Years ago when Muhammad Ali proclaimed that he was the greatest, he was the greatest. As heavy weight boxing champion of the world he had defeated every possible challenger and his claim was merely a statement of that fact. Muhammad Ali has never been known for modesty, but sports figures like Federer and Woods, though arguably the greatest of all time in their chosen sport, rarely bring up the subject on their own. Their greatness is claimed by others around them. Indian public life by contrast is a daily barrage of hyperbole, arrogance, false claims and often outright lies. With virtually nothing to back them, the Indian Commonwealth Organising Committee makes public and international statements so outlandish and arrogant, to be laughable. The Commonwealth Games will be the best ever. The stadia are better than Beijing. The facilities are 5-star…As if to remind the claimant of his conceit, a ceiling buckled at a stadium. Just when the Chief Minister was calling a waterlogged city of broken roads, world class, as if on cue, a bridge collapsed.InflationWhen the daily sights and sounds are of failure, hyperbole and superlatives become essential even for the most mediocre of accomplishments. Hailed as the pride of India, Delhi’s international airport has been designed and built by a consortium of foreign companies. Yet the insistence by the Prime Minister that the structure was a symbol of Indian ingenuity was a desperate call to all those within hearing distance that India had arrived. Even if we were not better than others, we were at least almost like them. In every utterance there is an urgent need to repair the shaky confidence of a nation riddled with daily signs of ineptness and greed.advertisementSo desperate is the urge to falsify reality, that its replacement is not a modest parting of relevant information, but hopeless exaggeration. Public remarks are coated in either misinformation or vagueness. Or are just clever rebuttals. The Naxals are not anti-national, but are a problem to the nation-state. We can’t distribute the rotting wheat; it has to be done through the Public Distribution System. The judiciary is not above the law, the judiciary is the law.Part of the problem lies with a society that despite its claim to modernity, still refuses to think outside of the family. Nothing of national, regional or local interest can be of any value to people whose allegiance is firmly stuck in the private progress of the household. Indian business models seem quaint but outmoded to foreigners when the management of sizeable industrial resources are shared amongst relatives: brothers and sons as MDs, wives and daughters as sleeping partners. Ministers’ sons are natural contenders for succession, even if more qualified candidates are available. Every year the railways most successful expansion program is linked to setting up stations at the minister’s ancestral village, however remote. With easy availability of national resources, progress of the Indian family is always possible?Moreover, the incapacity to do, is intrinsically linked to the capacity to pass responsibility. Even a cursory glance will reveal that India has an extensive institutional and public framework for governance that consistently fails to deliver. In forestry alone there are several national institutes and departments doing research, experimentation, afforestation, surveys, management, species development, preservation, conservation, land control etc.. Yet India ranks amongst countries with one of the highest levels of depleting forest cover in the world. There may be a surplus of wheat in India, but without its distribution, India also has the highest deaths from malnutrition. Government departments continue to research and publish papers on new improved fire retardant thatch for village homes, but fund only the construction of pucca cement roofs. The disconnect between the resolve and the reality is so complete it is hard to know when to laugh, when to cry.KnowledgeA recent article described the inauguration of a speed breaker on a national highway. While the speed breaker was decorated with Rangoli, the road was closed for the day. In the evening, a Hindu priest recited shlokas, and the minister of Surface Transport got on all fours and broke a coconut against the speed breaker. Though the inauguration caused a 12 km truck traffic jam, the event was perceived by all to be essential, a successful integration of new infrastructure with traditional ritual. I reread the piece to figure out whether this was a serious report or satire. But even after several readings could not tell. In most situations, it is hard to tell the two apart.advertisementTry stopping someone on the road for directions. He points vaguely in the direction that your car faces, and asks you to continue to go straight, then gesturing towards the right with his arm he will ask you to turn left; and suggest you ask someone there. By ensuring that you are now doubly confused, he will have at least conveyed that he is in the know of things, a man about town; his vanity must be salvaged at all costs.Rarely will someone say “My knowledge of this neighbourhood lacks the urban coordinates, landmarks and magnetic pole positions that would allow me to do justice to your enquiry. Could I direct you to someone better informed, more trustworthy and infinitely more courteous than myself.”UnrealPart of the Indian failure to complete the preparations for the Commonwealth Games on time was the inability to realistically assess situations, and to say, No, Give it to Fiji. They’ll do a better job. At every press conference pointed questions about tardiness and sloppy work were addressed with phrases like, “We are doing our best. We are giving everything we have. The whole nation is praying for success. We must put our best foot forward. It’s in God’s hands.” Public briefings and press releases speak to a nation as if addressing a child’s birthday party.Everyday, every paper, every report becomes a mix of the serious and frivolous, part truth, part moral indignation, part hope. A cover for the darker stains of India. Thieving forest officials, military attacks on Naxals and Kashmiris, food godowns brimming with rotting wheat, rural malnutrition and farmer suicides, incomplete international games, falling bridges, waterlogged cities, the daily upheavals are tinged with comedy. In a place with an increasing quantum of daily human suffering, heightened public expectation, and the cartoon characters that pose as potential providers, comic relief becomes the only way to assuage collective guilt. Laugh and forget.Some years ago, in a supposedly successful television campaign to sell the country to foreigners under the title of Incredible India, a television ad showed a variety of images: a Kuchipudi dancer, a remote Rajasthani palace, a set of sand dunes, a snow covered mountain, an empty beach, a Buddhist monk in a hill side monastery. Every image distilled into a picture book pastoral stillness. So removed was it from the real experience of India, that the campaign was bound to succeed. An outright lie, it reinforced every picturesque stereotype of traditional India. Wherever possible, words, images and other forms of sensory stimulation are an essential buffer from the real India. The unreal, the imagined, the hoped for, the preferred, the recalled, eventually become a messy amalgam in the daily life of the country. It is hard to tell one from the other.When my son was just a kid I’d take him to Appu Ghar to ride in Bump’Em cars. He would maneuvre his car very carefully, giving signals and ensuring he didn’t hit any one, and I would need to goad him into active hostility: Drive like you are on a Delhi road. The real world was an outright lie. It has taken him a few years to learn, but he has.advertisementThe writer is an architect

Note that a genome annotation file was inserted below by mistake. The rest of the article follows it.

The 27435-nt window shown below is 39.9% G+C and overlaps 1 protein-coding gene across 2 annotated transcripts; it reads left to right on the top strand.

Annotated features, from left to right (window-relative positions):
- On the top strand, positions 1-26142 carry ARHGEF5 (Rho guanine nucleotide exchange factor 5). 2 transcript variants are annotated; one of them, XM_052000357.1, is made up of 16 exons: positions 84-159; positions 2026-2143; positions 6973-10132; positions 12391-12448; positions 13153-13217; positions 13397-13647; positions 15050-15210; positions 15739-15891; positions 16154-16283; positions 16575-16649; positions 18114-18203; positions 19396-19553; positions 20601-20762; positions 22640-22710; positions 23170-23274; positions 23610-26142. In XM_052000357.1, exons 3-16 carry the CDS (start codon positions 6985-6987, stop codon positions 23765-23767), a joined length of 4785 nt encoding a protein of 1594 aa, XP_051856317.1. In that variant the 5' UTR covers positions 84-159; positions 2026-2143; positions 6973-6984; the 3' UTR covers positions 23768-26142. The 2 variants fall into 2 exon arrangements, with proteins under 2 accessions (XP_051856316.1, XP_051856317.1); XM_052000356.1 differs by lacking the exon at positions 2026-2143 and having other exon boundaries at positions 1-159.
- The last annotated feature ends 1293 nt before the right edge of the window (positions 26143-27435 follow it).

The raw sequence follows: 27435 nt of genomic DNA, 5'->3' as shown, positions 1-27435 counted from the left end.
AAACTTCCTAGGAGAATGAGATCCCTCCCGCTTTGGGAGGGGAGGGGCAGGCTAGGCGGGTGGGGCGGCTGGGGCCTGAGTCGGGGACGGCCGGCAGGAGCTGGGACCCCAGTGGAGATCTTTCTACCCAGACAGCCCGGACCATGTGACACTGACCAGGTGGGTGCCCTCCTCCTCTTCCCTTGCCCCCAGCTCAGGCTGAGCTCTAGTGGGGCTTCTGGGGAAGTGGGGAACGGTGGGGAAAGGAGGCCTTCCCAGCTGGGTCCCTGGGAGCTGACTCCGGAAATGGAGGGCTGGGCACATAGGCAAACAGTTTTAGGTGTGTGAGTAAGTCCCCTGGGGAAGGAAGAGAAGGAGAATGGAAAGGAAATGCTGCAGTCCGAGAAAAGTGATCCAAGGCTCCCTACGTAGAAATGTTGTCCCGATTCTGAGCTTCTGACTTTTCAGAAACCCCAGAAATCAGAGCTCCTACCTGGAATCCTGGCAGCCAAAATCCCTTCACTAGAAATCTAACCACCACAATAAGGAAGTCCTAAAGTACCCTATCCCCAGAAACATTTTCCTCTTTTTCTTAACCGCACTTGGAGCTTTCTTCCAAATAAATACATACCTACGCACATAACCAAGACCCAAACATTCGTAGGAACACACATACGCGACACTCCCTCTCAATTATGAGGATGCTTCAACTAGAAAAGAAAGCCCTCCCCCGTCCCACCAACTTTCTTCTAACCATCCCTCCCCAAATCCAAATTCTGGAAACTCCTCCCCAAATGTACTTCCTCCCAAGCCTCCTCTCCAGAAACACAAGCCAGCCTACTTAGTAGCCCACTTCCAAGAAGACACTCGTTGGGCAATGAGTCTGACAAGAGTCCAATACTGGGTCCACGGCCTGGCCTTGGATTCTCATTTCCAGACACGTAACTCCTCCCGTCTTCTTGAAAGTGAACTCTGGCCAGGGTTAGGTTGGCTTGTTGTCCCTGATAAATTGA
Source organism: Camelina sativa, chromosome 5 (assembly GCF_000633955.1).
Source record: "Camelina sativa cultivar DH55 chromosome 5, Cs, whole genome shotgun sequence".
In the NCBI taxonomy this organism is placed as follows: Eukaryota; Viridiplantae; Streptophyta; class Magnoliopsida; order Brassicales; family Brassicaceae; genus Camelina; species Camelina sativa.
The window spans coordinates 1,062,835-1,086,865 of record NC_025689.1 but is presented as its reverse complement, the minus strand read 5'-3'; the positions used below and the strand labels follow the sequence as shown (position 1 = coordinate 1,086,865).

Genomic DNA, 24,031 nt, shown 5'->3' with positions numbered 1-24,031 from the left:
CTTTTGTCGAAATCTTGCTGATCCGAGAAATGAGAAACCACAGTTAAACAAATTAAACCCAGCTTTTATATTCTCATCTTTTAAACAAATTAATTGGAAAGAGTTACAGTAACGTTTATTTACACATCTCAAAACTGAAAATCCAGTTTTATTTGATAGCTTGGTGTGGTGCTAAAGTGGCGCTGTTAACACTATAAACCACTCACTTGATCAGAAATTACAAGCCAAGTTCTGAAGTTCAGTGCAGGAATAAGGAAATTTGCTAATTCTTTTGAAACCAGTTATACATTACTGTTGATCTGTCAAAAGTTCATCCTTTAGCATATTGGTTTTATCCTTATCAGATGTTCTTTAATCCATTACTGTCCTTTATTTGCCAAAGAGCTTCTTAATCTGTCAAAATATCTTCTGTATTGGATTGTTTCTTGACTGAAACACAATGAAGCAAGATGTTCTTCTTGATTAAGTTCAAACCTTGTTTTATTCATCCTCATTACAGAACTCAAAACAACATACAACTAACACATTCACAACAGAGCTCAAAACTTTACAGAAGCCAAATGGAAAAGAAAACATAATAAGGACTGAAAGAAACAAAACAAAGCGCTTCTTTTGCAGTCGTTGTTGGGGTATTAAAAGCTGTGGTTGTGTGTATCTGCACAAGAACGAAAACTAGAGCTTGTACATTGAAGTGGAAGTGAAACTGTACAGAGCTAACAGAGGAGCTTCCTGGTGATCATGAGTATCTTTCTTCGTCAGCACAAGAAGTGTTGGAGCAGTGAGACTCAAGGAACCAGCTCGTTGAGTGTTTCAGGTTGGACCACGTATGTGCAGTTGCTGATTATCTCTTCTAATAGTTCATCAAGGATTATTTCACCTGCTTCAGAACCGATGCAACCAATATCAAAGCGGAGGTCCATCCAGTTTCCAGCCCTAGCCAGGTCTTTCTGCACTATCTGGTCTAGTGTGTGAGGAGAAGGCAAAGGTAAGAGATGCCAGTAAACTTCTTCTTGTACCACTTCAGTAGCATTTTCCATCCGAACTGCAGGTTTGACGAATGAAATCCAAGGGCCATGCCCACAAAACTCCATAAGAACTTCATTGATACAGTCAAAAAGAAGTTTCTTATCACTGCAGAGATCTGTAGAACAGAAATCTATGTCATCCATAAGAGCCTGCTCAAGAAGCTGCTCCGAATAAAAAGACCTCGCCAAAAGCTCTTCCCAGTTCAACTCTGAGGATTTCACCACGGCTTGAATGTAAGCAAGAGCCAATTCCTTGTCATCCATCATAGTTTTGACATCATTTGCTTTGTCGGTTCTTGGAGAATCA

South African captain Graeme Smith on Tuesday said since a few World Cup berths are still on offer, the players would be under pressure to perform in the one-day series against India.South Africa captain Graeme Smith.Smith said the five-match series, beginning on Wednesday, will be a tough but exciting assignment for both the sides. “I think it is going to be another exciting series, as the Test series was. Both teams have some quality players. A number of players are still playing for spots in the World Cup squad, so it adds an extra incentive to the series.”Any player would love to go to the World Cup and have the opportunity to perform well. I guess there’s always that added pressure on the players to perform,” Smith said on the eve of the opening match at Kingsmead.Smith said the series is being played in different conditions from that of sub-continent but they want to go into the World Cup with on a winning note. “We have to realise that World Cup’s played in totally different conditions to what we are going to be playing here.We would love to have the confidence of performing well here and being successful, it’s not necessarily going to define how well we are going to be in the World Cup. “Our mindset is very crucial here in terms of playing really good cricket and getting the confidence up and players getting good performances under their belt. It’s a very different style of playing in the sub-continent and the selection will revolve around that,” he said.advertisementOn Jacques Kallis unavailability due to an injury, Smith said, “Obviously Jacques injury does hamper (but) how we control things. He is the main front line all-rounder for us.We are really working hard on developing someone like Wayne Parnell into that sort of all-rounder mould.”We got Robin Peterson and Johan Botha in that all-rounders’ mode also and someone like Faf de Plessis who is a very good all-round cricketer. There are options but in South Africa, someone like Parnell heads the pack in terms of developing his batting and his bowling and trying to get him to a point where he could play that number eight role with both bat and ball,” he said adding that Kallis “won’t play any role in this series”.Smith feels players’ mental toughness would be crucial to success in the series.”I think mindset is always crucial. A lot of our guys have been playing longer formats of the game. Both teams are feeling out things and we certainly want to start being well prepared. We have done some really good preparation behind the scenes.”It’s just about the players backing their abilities and skills and going out and executing what they want to do tomorrow. If you start slowly in the shorter formats of the game, you can get found out.”Smith predicted that a score of more than 220 would be competitive on the Kingsmead track.”There is a lot of stories around Kingsmead going around at night. It depends on the surface. Lately. There has not been a lot of grass on the surface. It can swing a little bit at night. I expect it to be a very good surface tomorrow. It’s ranged from 220 to 300 being competitive here,” he said.Talking about the wickets here, that are different from India, he said, “It’s going to be very difficult to produce that. Generally, one-day wickets in South Africa have always been very good round the country there have always been decent surfaces. The ball can swing around a little bit generally the surfaces are great. It’s going to be very difficult to produce Nagpur out at the Wanderers.”Smith is happy to have an attacking spinner in Imran Tahir in his side but said, they don’t, want out the new comer under pressure.”Where we play him and how we play him is also a crucial aspect in his management. For us to have an attacking option, especially through the middle overs, is an asset to have. It’s something we haven’t really had.”I don’t want to put too much pressure on him and expectation. I just want to let him find his feet and grow in the environment. He has proven to be very successful in domestic cricket and we would like him to find his feet at the international level.”- With PTI inputs
It’s one of those high energy days. You decide to prolong your workout, jog five km instead of the three you normally do before calling it a day. You are bathed in sweat and need a cool yet nutritional drink to supplement your effort on the rubber. But the moment you start considering your choices, you are stuck.While good old banana shake beckons, you remember reading a scientific study about low fat chocolate milk being the ideal post workout drink. Then you recall your personal trainer’s lecture on the benefits of whey milk. But wait a minute.Click here to EnlargeShouldn’t you replenish the minerals lost with sweat through an electrolyte-based drink? We help you sift though these options and make the right choice.When you exercise, your muscles break down to take a bigger and stronger form and sweat makes you lose body fluid.Workout drinks help replenish the energy levels and keep you going. While proteinrich drinks focus on building better muscles, electrolyte-based drinks provide the essential minerals lost in sweat. Deciding what you need is essential.Check your hydration levelsTypically, you are required to drink two cups of water before, during, and after a workout to maintain level of body fluid.This may vary depending upon various factors including the length and intensity of your workout. A good way to check your hydration levels can be monitoring the urine output. Light coloured, diluted urine indicates good hydration levels while dark coloured, concentrated urine points towards dehydration. Also, keep a check on the weight lost before and post workout.advertisementStudies have found that athletes who lose as little as two per cent of their body weight through sweating experience a drop in blood volume which causes the heart to work harder to circulate blood, leading to muscle cramps, dizziness, fatigue and heat stroke. However, be cautious not to overdo hydration as this can lead to hypernatremia, a condition which occurs due to excessive water intake and low sodium levels in the blood. Drink around two cups of water for every 450 gm lost.Sweating causes a loss of electrolyte such as calcium, chloride, magnesium, sodium and potassium which are essential for normal body functioning. Though intense training in the heat will cause a depletion of minerals, training in a cool room won’t cause much electrolyte loss.Chocolate milk is idealChocolate milk is an ideal post-exercise drink, say two recent studies done at the University of Texas. Researchers found that athletes who drank this put on more muscle and less fat, recorded better timing while working out and were in better physical shape than peers who consumed sports drinks that just contained carbohydrates and calorie-free health drinks. Cyclists exhibited more power and reduced their ride time by an average of six minutes when they consumed low-fat chocolate milk. They were also found to have twice the improvement in endurance, built more muscle and reduced fat compared to others.”You can’t depend upon just carbs or just proteins to replenish the body which is why having zero carbs protein supplement or having only high carb drink is not a good idea. Better go for ideal mix of the two,” says Snehswaran Reddy, HOD, physical education, Gems International. However, chocolate milk only provides calcium and sodium – just two of the four major electrolyte lost in sweat. But, as explained earlier, you are not going to miss them much because your body is not depleted of these minerals during regular workout routines. Only if you find yourself exercising in extreme conditions over long hours, sports drink with a good electrolyte balance can be an ideal option.Whey-based drinkMilk contains two primary proteins: casein and whey. Whey has about about 20 per cent of milk proteins and is a natural by-product of the cheesemaking process. Earlier, this liquid was discarded but today it’s a major ingredient of protein supplements used by iron-pumping body builders across the world. Besides whey protein powders, whey-based beverages are also being marketed as workout drinks. These offer a combination of electrolyte, making them a cross between protein drinks and waterbased sports drinks.However, whey is high on lactose so anyone with lactose intolerance can’t consume it. The carb to protein ratio in whey greatly skewed at 16: 1, so it can be termed more as an energy booster with electrolyte than a muscle-building drink.Chocolate milk: Regular vs low fatScientists believe there is something in naturally occurring combination of carbs and protein that makes chocolate milk a mighty potion. However, low fat chocolate milk does not contain the ideal carb to protein ratio of 4: 1 which is needed to replenish glycogen stores and to stimulate muscle growth.advertisementOn the other hand, regular chocolate milk fulfils this criterion – one cup contains 226 calories, 31.7 g carbs and 8.6 g protein. It also contains 154 mg sodium, 1.1 g dietary fibre and helps meet 25 per cent of your daily calcium need.Pick a sports drink with low carbsIf you are exercising at a high intensity for 60 minutes or more, grab a sports drink with electrolyte. However, make sure that the drink doesn’t contain more than 8 per cent of carbs as high amounts of carbs can cause slow absorption, nausea, cramps or diarrhoea. But a drink with 5 per cent or less sugar solution may not provide enough energy to help you go on for longer period of time. “Electral contains much wider range of minerals lost in sweat than any other sports drink available in the market,” says Sanjay Arora, a seasoned marathon runner.